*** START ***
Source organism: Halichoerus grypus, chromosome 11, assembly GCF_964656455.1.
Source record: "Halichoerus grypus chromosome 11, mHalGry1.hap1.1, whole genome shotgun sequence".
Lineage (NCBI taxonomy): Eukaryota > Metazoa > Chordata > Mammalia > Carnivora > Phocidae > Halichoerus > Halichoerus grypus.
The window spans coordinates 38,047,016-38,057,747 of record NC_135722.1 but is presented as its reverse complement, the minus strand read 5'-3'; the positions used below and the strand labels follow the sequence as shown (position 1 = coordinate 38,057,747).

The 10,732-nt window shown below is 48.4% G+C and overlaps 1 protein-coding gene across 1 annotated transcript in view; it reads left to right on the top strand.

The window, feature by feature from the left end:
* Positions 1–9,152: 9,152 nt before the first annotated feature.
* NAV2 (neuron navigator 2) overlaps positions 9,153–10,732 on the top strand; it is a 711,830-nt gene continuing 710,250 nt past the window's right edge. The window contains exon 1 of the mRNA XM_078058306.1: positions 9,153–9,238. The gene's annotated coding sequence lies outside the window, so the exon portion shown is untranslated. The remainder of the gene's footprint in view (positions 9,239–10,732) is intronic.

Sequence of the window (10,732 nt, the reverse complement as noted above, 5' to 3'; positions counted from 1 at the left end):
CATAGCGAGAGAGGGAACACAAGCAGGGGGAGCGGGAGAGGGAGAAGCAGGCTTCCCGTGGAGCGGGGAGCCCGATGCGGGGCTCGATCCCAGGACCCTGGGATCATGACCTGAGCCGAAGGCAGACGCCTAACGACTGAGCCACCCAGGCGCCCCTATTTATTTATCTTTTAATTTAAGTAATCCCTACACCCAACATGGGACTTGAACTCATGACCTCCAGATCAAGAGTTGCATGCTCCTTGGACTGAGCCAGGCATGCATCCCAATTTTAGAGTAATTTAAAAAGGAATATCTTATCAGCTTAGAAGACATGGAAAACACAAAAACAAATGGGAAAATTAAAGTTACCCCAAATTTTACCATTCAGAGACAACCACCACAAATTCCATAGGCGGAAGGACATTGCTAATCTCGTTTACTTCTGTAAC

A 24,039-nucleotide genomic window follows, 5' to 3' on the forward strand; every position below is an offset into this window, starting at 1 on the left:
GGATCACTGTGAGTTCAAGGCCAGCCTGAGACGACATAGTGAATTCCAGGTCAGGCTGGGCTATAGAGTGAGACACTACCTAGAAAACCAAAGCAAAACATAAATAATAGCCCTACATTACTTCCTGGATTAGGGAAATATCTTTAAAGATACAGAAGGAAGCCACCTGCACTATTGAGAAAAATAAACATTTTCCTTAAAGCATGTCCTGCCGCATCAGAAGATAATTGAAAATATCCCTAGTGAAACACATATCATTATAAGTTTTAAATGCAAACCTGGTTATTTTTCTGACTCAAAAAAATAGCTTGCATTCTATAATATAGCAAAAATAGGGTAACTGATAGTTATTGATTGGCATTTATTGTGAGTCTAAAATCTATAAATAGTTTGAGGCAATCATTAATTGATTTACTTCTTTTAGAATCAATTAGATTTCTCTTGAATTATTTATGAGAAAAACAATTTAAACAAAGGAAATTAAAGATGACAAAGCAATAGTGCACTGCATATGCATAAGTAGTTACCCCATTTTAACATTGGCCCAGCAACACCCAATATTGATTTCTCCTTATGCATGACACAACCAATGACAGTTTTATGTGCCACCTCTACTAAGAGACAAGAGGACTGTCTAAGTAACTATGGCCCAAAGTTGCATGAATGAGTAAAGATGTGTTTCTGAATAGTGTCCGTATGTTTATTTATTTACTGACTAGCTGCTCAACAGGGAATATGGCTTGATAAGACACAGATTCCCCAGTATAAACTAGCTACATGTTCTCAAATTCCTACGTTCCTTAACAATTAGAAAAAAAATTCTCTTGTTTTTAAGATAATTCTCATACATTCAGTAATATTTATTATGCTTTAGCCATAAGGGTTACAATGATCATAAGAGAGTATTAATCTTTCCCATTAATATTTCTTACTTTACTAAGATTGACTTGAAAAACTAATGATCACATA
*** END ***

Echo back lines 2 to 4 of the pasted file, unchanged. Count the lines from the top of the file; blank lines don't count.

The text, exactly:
Source record: "Halichoerus grypus chromosome 11, mHalGry1.hap1.1, whole genome shotgun sequence".
Lineage (NCBI taxonomy): Eukaryota > Metazoa > Chordata > Mammalia > Carnivora > Phocidae > Halichoerus > Halichoerus grypus.
The window spans coordinates 38,047,016-38,057,747 of record NC_135722.1 but is presented as its reverse complement, the minus strand read 5'-3'; the positions used below and the strand labels follow the sequence as shown (position 1 = coordinate 38,057,747).